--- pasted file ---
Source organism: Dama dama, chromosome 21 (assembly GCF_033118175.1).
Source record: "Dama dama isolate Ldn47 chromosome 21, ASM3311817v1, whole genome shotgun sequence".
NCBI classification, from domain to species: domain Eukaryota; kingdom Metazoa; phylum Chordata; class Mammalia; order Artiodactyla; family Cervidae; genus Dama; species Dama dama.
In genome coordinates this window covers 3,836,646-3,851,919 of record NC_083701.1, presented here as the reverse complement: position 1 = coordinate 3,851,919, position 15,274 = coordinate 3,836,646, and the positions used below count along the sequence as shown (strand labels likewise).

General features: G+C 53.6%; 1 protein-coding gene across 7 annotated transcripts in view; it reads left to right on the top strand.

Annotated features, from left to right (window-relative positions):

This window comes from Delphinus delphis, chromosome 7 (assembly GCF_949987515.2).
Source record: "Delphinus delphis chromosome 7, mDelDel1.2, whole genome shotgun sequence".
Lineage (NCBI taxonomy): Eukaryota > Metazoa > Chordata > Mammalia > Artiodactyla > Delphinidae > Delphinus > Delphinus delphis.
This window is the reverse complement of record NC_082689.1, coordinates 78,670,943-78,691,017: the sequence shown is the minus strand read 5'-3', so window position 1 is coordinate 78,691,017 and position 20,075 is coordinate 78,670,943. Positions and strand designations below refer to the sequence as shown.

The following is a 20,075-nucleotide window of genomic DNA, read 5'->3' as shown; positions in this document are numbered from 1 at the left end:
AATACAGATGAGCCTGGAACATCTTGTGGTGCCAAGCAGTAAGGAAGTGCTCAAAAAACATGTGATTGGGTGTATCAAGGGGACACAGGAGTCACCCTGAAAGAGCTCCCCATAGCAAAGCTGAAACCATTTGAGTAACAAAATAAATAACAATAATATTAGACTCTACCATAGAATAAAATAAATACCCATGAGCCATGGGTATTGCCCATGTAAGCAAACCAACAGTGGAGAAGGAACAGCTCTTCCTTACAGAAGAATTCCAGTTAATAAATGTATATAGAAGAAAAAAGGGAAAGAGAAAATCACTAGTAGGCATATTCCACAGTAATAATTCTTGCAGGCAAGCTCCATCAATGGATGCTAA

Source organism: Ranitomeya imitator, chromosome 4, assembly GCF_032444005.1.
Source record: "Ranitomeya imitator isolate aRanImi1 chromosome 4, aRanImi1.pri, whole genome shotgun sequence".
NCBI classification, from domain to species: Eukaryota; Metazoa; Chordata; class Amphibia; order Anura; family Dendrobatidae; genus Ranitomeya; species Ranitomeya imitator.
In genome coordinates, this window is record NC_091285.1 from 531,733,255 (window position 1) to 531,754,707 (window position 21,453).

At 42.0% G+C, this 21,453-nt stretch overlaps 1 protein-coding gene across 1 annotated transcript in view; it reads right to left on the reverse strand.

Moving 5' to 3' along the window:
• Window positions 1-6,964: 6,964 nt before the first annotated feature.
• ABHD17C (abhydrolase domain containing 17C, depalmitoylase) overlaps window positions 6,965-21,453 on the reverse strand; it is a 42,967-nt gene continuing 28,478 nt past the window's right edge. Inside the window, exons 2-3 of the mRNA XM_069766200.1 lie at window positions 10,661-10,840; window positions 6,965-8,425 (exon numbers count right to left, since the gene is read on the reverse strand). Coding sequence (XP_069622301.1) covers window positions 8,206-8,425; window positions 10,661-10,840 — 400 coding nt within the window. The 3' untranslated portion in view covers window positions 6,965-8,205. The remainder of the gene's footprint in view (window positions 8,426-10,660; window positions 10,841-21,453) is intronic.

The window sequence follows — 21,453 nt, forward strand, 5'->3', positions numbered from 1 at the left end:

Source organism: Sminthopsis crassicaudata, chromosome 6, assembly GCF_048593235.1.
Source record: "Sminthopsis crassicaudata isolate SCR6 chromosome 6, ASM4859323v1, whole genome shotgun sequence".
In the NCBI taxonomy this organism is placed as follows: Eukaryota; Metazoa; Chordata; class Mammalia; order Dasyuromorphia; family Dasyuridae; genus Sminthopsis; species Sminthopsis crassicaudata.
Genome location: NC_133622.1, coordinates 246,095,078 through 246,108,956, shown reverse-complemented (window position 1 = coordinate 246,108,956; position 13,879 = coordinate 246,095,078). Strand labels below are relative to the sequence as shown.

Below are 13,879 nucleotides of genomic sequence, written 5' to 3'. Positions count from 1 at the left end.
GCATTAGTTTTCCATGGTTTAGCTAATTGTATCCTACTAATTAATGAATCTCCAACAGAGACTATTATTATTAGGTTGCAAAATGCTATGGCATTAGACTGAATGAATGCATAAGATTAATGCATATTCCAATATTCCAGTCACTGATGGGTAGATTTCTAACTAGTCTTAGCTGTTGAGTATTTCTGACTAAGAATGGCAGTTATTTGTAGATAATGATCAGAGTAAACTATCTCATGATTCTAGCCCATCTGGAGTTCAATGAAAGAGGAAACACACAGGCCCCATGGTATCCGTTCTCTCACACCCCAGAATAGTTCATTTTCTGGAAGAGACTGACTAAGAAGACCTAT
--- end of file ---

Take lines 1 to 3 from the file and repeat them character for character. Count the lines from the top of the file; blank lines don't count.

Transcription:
Source organism: Dama dama, chromosome 21 (assembly GCF_033118175.1).
Source record: "Dama dama isolate Ldn47 chromosome 21, ASM3311817v1, whole genome shotgun sequence".
NCBI classification, from domain to species: domain Eukaryota; kingdom Metazoa; phylum Chordata; class Mammalia; order Artiodactyla; family Cervidae; genus Dama; species Dama dama.